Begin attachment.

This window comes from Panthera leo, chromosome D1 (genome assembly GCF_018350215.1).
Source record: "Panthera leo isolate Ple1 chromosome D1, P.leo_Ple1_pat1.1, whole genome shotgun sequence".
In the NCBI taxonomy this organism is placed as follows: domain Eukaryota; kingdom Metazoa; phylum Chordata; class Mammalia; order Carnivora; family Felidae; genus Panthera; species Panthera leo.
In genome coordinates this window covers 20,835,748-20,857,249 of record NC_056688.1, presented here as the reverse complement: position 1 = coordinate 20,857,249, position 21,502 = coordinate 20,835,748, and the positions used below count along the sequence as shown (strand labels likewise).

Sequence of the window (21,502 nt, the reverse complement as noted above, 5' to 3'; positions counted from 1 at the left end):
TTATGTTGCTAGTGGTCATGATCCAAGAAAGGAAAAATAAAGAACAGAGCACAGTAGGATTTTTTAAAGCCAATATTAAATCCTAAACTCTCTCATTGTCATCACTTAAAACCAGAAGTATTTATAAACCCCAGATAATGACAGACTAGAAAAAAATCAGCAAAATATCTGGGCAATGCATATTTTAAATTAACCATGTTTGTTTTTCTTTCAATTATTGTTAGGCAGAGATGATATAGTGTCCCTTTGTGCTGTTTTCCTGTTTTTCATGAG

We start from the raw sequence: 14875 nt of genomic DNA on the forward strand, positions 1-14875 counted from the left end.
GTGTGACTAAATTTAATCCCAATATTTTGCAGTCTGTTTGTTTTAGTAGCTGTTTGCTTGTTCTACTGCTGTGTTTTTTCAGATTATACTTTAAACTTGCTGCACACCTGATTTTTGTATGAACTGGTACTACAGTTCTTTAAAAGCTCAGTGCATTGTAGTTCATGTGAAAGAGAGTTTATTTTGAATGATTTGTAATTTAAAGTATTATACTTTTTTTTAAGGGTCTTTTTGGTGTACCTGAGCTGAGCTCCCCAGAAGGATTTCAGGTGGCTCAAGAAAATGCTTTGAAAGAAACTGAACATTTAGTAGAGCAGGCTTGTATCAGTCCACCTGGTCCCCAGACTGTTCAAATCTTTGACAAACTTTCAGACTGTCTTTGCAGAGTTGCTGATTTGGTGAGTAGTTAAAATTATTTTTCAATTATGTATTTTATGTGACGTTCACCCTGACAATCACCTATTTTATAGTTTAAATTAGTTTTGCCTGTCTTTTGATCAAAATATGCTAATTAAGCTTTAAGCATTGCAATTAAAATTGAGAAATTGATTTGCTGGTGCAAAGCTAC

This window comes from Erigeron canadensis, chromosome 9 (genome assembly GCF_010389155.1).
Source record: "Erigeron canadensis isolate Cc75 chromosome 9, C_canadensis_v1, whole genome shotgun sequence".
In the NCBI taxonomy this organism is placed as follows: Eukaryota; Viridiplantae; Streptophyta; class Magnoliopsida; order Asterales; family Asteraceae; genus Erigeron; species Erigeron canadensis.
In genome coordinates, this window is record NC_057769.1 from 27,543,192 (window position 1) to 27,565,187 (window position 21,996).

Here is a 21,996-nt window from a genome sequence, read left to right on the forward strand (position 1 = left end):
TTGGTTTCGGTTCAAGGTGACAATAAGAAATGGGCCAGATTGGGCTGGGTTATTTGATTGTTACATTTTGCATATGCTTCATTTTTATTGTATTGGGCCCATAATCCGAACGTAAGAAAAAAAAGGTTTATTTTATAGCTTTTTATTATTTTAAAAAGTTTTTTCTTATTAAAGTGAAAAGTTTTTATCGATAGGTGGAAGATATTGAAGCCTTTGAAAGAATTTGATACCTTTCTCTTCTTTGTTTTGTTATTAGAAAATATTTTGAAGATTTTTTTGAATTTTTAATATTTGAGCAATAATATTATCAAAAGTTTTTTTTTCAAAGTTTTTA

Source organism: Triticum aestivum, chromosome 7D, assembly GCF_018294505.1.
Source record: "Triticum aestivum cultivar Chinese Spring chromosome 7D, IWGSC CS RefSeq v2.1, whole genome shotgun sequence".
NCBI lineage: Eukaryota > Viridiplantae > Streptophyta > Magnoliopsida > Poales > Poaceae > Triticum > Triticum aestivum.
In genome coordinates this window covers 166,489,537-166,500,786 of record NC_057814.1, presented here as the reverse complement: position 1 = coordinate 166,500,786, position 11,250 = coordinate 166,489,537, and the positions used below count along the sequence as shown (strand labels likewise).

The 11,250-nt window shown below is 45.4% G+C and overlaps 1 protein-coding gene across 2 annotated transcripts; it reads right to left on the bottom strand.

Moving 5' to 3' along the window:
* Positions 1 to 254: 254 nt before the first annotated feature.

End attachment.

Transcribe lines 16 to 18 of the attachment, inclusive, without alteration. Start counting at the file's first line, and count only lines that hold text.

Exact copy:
Source record: "Triticum aestivum cultivar Chinese Spring chromosome 7D, IWGSC CS RefSeq v2.1, whole genome shotgun sequence".
NCBI lineage: Eukaryota > Viridiplantae > Streptophyta > Magnoliopsida > Poales > Poaceae > Triticum > Triticum aestivum.
In genome coordinates this window covers 166,489,537-166,500,786 of record NC_057814.1, presented here as the reverse complement: position 1 = coordinate 166,500,786, position 11,250 = coordinate 166,489,537, and the positions used below count along the sequence as shown (strand labels likewise).